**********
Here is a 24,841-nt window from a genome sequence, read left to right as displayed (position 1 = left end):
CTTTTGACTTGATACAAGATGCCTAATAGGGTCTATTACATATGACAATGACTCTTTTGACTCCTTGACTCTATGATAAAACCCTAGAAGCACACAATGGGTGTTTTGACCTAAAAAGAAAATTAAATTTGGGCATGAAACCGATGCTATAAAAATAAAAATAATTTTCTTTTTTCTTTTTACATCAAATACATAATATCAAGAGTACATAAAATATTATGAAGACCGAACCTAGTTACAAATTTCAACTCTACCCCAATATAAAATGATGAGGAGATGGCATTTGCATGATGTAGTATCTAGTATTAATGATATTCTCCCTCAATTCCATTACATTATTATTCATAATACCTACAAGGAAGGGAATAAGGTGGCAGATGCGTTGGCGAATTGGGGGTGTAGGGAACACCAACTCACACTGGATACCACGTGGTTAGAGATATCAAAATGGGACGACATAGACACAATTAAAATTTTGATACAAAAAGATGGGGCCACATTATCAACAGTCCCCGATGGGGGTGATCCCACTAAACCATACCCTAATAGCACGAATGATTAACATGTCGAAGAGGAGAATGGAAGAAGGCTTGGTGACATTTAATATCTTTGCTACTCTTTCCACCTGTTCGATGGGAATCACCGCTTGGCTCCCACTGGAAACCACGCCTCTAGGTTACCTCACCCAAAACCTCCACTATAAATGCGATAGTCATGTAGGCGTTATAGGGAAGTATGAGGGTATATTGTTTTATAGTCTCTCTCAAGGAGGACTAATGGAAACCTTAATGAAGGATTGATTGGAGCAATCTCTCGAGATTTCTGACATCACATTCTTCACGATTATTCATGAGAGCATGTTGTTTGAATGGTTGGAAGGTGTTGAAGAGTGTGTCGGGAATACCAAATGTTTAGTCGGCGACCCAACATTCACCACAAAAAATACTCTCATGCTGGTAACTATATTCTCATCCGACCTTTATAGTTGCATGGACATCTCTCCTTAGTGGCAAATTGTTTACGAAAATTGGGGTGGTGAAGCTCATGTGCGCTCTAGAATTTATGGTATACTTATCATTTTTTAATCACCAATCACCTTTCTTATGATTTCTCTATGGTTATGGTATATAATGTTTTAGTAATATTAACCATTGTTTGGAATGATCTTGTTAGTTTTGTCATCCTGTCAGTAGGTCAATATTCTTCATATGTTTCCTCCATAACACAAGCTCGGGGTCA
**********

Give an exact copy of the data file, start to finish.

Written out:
Here is a 24,841-nt window from a genome sequence, read left to right as displayed (position 1 = left end):
CTTTTGACTTGATACAAGATGCCTAATAGGGTCTATTACATATGACAATGACTCTTTTGACTCCTTGACTCTATGATAAAACCCTAGAAGCACACAATGGGTGTTTTGACCTAAAAAGAAAATTAAATTTGGGCATGAAACCGATGCTATAAAAATAAAAATAATTTTCTTTTTTCTTTTTACATCAAATACATAATATCAAGAGTACATAAAATATTATGAAGACCGAACCTAGTTACAAATTTCAACTCTACCCCAATATAAAATGATGAGGAGATGGCATTTGCATGATGTAGTATCTAGTATTAATGATATTCTCCCTCAATTCCATTACATTATTATTCATAATACCTACAAGGAAGGGAATAAGGTGGCAGATGCGTTGGCGAATTGGGGGTGTAGGGAACACCAACTCACACTGGATACCACGTGGTTAGAGATATCAAAATGGGACGACATAGACACAATTAAAATTTTGATACAAAAAGATGGGGCCACATTATCAACAGTCCCCGATGGGGGTGATCCCACTAAACCATACCCTAATAGCACGAATGATTAACATGTCGAAGAGGAGAATGGAAGAAGGCTTGGTGACATTTAATATCTTTGCTACTCTTTCCACCTGTTCGATGGGAATCACCGCTTGGCTCCCACTGGAAACCACGCCTCTAGGTTACCTCACCCAAAACCTCCACTATAAATGCGATAGTCATGTAGGCGTTATAGGGAAGTATGAGGGTATATTGTTTTATAGTCTCTCTCAAGGAGGACTAATGGAAACCTTAATGAAGGATTGATTGGAGCAATCTCTCGAGATTTCTGACATCACATTCTTCACGATTATTCATGAGAGCATGTTGTTTGAATGGTTGGAAGGTGTTGAAGAGTGTGTCGGGAATACCAAATGTTTAGTCGGCGACCCAACATTCACCACAAAAAATACTCTCATGCTGGTAACTATATTCTCATCCGACCTTTATAGTTGCATGGACATCTCTCCTTAGTGGCAAATTGTTTACGAAAATTGGGGTGGTGAAGCTCATGTGCGCTCTAGAATTTATGGTATACTTATCATTTTTTAATCACCAATCACCTTTCTTATGATTTCTCTATGGTTATGGTATATAATGTTTTAGTAATATTAACCATTGTTTGGAATGATCTTGTTAGTTTTGTCATCCTGTCAGTAGGTCAATATTCTTCATATGTTTCCTCCATAACACAAGCTCGGGGTCA